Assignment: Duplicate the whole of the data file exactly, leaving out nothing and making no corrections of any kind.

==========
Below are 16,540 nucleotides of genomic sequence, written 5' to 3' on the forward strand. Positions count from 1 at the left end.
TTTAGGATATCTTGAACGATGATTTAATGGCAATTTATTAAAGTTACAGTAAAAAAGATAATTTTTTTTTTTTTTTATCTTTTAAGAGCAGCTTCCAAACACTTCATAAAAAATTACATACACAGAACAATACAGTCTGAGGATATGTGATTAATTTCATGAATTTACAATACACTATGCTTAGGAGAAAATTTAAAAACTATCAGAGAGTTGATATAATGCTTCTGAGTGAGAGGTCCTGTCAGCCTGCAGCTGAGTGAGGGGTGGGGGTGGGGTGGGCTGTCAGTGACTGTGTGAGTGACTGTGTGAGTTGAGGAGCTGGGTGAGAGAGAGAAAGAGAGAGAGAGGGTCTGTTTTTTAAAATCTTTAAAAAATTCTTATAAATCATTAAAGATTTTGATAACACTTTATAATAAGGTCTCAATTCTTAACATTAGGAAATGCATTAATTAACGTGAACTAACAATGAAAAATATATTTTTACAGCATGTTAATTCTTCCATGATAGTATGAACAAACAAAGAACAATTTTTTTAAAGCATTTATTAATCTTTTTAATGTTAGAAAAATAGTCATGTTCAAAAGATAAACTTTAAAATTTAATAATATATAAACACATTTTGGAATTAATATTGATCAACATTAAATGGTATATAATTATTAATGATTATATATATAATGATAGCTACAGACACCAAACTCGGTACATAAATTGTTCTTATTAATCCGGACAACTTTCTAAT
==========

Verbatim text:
Below are 16,540 nucleotides of genomic sequence, written 5' to 3' on the forward strand. Positions count from 1 at the left end.
TTTAGGATATCTTGAACGATGATTTAATGGCAATTTATTAAAGTTACAGTAAAAAAGATAATTTTTTTTTTTTTTTATCTTTTAAGAGCAGCTTCCAAACACTTCATAAAAAATTACATACACAGAACAATACAGTCTGAGGATATGTGATTAATTTCATGAATTTACAATACACTATGCTTAGGAGAAAATTTAAAAACTATCAGAGAGTTGATATAATGCTTCTGAGTGAGAGGTCCTGTCAGCCTGCAGCTGAGTGAGGGGTGGGGGTGGGGTGGGCTGTCAGTGACTGTGTGAGTGACTGTGTGAGTTGAGGAGCTGGGTGAGAGAGAGAAAGAGAGAGAGAGGGTCTGTTTTTTAAAATCTTTAAAAAATTCTTATAAATCATTAAAGATTTTGATAACACTTTATAATAAGGTCTCAATTCTTAACATTAGGAAATGCATTAATTAACGTGAACTAACAATGAAAAATATATTTTTACAGCATGTTAATTCTTCCATGATAGTATGAACAAACAAAGAACAATTTTTTTAAAGCATTTATTAATCTTTTTAATGTTAGAAAAATAGTCATGTTCAAAAGATAAACTTTAAAATTTAATAATATATAAACACATTTTGGAATTAATATTGATCAACATTAAATGGTATATAATTATTAATGATTATATATATAATGATAGCTACAGACACCAAACTCGGTACATAAATTGTTCTTATTAATCCGGACAACTTTCTAAT